It’s most interesting when you click on location dots. A Livehood is highlighted and a panel on the top right tells you what the neighborhood is like, related neighborhoods, and provides stats like hourly and daily pulse and a breakdown location categories (for example, food and nightlife). Does foursquare have anything like this tied into their system? They should if they don’t.

There’s only maps for San Francisco, New York City, and Pittsburgh right now, but I’m sure there are more to come.

Want more on the clustering behind the maps? Here’s the paper [pdf].livehoods_icwsm12livehoods


If you’ve ever used craigslist before then you know, it’s just not very good. That’s not to say you can’t find what you need on there. The site is full of amazing deals and goods and services of all kinds, but navigating it involves opening new browser tab after browser tab, going back and forth and generally losing your way.


For those of you who are tired of the craigslist user experience from circa 1996, head on over to craiggers, the site that lets you interact with Craigslist the way you ought to.

As the craiggers’ tagline says, the site is simply “craigslist data, better than craigslist!” It allows users a number of simple functions you’ve likely unconsciously wished for for years but didn’t even realize you were desperately missing. For example, the site separates navigation into a number of columns, so you don’t need to open listings in new tabs or hit the back and forward buttons all the time. Click on a result and it loads in the same page. Hit the down arrow or click on a different entry and it loads in the right most column without ever leaving the page.

Beyond navigation – which is quite an improvement already – craiggers adds on a new layer of functionality when it comes to searching. No longer do you have to search simply within a single geographic area. As the site points out, “there are cases when searching outside your immediate community benefits both seekers and providers,” giving the example of searching for a stolen bike or adopting a dog. When you search on craiggers, you can specify that you want to see results from neighboring locations and it will show you those as well.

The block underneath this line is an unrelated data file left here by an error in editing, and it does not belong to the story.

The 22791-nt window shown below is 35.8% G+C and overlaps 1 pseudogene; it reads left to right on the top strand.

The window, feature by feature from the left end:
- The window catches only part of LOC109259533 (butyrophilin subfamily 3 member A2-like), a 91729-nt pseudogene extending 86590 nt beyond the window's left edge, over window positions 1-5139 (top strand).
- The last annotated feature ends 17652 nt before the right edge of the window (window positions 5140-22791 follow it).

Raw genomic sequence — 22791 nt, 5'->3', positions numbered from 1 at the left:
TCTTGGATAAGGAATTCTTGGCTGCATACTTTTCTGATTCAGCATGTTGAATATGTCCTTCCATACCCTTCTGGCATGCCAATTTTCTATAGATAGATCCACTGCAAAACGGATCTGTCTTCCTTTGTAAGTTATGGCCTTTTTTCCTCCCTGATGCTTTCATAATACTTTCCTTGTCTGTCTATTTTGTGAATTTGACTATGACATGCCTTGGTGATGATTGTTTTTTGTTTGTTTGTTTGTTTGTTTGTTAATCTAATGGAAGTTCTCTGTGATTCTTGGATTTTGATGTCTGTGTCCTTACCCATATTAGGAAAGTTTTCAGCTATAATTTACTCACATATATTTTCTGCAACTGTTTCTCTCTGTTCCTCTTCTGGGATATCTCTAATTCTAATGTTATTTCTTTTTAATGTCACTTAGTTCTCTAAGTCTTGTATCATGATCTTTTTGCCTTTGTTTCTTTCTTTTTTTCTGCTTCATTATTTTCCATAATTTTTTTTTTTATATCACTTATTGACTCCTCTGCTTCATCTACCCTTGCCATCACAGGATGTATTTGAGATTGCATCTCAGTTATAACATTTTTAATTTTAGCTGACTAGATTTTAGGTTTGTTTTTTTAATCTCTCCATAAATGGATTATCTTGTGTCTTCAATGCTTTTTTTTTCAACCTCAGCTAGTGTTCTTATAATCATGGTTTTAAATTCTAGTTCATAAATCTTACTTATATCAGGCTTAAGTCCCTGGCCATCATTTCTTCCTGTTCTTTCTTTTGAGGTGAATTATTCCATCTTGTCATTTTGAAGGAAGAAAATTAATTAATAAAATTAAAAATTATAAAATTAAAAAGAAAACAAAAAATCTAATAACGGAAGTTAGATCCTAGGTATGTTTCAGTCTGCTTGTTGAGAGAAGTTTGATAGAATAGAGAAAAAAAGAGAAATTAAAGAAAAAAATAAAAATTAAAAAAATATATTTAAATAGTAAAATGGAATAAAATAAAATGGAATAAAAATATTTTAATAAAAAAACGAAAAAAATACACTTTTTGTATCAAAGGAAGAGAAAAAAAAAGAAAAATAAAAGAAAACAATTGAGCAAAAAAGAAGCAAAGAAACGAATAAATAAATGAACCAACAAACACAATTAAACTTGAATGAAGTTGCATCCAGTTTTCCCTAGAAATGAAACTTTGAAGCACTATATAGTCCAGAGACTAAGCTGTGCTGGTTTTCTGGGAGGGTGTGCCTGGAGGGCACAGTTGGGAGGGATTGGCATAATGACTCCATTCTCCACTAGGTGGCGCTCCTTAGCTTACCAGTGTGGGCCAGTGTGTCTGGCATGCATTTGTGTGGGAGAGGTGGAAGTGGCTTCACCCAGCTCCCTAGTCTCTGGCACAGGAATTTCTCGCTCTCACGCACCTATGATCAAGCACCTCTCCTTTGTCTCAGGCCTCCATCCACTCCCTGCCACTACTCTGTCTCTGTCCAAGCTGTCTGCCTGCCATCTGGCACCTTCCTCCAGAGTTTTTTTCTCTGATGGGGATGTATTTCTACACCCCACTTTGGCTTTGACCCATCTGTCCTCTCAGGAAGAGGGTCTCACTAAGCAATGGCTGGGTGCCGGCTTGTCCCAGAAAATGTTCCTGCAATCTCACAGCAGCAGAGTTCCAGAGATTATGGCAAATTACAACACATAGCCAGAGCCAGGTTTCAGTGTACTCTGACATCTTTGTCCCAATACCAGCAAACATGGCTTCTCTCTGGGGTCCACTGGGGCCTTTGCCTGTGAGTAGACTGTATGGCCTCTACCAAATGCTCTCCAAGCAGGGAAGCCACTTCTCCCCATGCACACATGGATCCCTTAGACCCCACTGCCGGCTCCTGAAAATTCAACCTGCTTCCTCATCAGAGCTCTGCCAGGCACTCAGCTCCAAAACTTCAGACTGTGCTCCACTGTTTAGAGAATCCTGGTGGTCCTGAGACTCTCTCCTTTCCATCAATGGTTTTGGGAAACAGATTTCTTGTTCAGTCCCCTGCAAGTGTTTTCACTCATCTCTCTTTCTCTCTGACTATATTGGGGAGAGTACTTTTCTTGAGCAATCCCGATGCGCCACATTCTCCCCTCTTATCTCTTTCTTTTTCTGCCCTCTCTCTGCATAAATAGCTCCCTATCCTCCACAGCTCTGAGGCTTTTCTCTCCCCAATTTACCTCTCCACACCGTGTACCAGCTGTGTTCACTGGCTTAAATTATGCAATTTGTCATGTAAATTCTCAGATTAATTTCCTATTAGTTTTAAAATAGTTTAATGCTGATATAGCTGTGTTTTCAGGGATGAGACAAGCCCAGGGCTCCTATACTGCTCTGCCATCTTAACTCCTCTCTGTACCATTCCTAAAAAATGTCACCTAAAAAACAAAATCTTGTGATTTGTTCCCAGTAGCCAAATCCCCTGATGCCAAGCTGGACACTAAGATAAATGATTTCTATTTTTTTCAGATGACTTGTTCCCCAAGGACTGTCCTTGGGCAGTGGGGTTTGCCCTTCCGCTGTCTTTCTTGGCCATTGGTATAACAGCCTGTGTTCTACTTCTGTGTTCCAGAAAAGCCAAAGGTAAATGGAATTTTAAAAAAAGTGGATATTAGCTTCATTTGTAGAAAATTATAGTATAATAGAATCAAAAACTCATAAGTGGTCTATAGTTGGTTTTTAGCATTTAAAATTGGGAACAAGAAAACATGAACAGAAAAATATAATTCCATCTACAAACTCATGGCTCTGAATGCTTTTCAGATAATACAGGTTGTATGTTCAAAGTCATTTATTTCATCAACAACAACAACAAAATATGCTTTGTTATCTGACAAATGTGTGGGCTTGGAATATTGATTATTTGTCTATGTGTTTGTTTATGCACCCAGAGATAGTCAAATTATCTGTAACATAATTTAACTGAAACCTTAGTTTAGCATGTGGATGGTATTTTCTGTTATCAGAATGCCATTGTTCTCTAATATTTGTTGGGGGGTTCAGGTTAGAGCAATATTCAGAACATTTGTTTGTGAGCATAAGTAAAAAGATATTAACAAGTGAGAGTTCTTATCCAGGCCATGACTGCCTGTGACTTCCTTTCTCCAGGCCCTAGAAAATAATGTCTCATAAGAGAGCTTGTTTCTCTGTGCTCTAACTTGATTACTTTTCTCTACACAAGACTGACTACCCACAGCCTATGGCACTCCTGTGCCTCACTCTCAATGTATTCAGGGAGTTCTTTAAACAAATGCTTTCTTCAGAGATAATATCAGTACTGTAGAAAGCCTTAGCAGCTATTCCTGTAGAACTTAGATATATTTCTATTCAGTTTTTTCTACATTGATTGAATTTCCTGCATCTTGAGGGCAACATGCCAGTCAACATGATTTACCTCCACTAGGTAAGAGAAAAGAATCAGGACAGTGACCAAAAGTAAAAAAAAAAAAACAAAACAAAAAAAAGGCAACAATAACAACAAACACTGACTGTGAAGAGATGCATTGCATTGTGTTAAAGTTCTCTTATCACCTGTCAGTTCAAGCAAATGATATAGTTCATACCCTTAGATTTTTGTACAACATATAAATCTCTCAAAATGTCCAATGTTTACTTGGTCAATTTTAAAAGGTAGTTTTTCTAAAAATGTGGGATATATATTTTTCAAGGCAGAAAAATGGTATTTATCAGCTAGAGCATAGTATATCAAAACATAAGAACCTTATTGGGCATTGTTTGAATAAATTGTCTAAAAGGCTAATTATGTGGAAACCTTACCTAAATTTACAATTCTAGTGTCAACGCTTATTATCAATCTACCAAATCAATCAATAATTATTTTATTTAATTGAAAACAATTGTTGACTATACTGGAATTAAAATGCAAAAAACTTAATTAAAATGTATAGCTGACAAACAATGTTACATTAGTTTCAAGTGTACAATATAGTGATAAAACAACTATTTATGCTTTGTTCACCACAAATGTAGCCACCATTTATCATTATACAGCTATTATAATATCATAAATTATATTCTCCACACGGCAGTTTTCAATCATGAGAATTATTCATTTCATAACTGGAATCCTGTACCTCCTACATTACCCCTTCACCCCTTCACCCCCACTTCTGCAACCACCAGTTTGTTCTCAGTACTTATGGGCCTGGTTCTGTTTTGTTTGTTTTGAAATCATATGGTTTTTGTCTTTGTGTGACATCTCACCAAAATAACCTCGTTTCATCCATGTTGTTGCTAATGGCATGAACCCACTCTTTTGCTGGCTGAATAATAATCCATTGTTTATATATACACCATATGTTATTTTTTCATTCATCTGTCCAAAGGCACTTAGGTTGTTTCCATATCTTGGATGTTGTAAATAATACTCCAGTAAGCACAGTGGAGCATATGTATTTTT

Furthermore, if you wanted to search craigslist repeatedly, say for a job or an apartment, craiggers will not only let you save the search to repeat later, but it will also send you an email notification twice a day of results.

craiggers: An Example for Developers

For those of you out there interested in more than simply craiglist searches, there’s another interesting aspect to craiggers – it was built using the 3taps API. We firstwrote about 3taps last month when the company launched at the Data 2.0 conference, explaining how the company wanted to “democratize the exchange of data.”

Through the 3taps API, data from craigslist, eBay, Indeed, Etsy, Amazon and a host of other services is available in real-time, making mash-ups like this possible. Craiggers was built by the 3taps team as an example of the potential of its offering and we think it makes quite an argument.

Craigslist rentals and boundary layers API on (Alpha)

This API originated from my ‘Craigslist Rentals on Map’

As you can see, I haven’t put a lot of efforts to make this site pretty. I just wanted to make it usable. Making this API public is an effort to encourage others to create better websites than mine.

This API takes away the pain of crowling, mining, geocoding and indexing Craigslist data and provides very simple web service calls to fetch the data. This way you can focus on creating a great rentals classifieds application without worrying about GIS bit of it.
You can use this API with Google Maps, Microsoft Bing maps, Yahoo maps etc.

The API supports 2 calls:


Service URL:

Parameter Description
xmin Longitude (min)
ymin Latitude (min)
xmax Longitude (max)
ymax Latitude (max)
bd Number of Bedrooms
ba Number of Bathrooms
type 1: For room rentals
2: For apartment and houses
maxrecords If not passed, maxrecords is set to 250.
If you pass maxRecords=1500,
you can retrieve bulk data using one request.
throwErrorIfOverLimit If not passed, this is ‘true’
You can set throwErrorIfOverLimit=false to get the top ‘maxrecords’ instead of error.
callback Name of a javascript function you want to be called back.

Example URL:

The output will be in JSON format. (If you need specific API, send an email on and I will try to speed up the documentation process.)


Service URL:

Parameter Description
TID Tile ID or Quad Key. (%4 in VE map)
GridX X value of a tile (For google map)
GridY y value of a tile (For google map)
GridZ Zoom level (For google map)
Layer Name of a layer

1. Neighborhoods
2. ElementarySchoolDistricts
3. SecondarySchoolDistricts
4. UnifiedSchoolDistricts


Example URL:


License/Disclaimer/Terms of Use: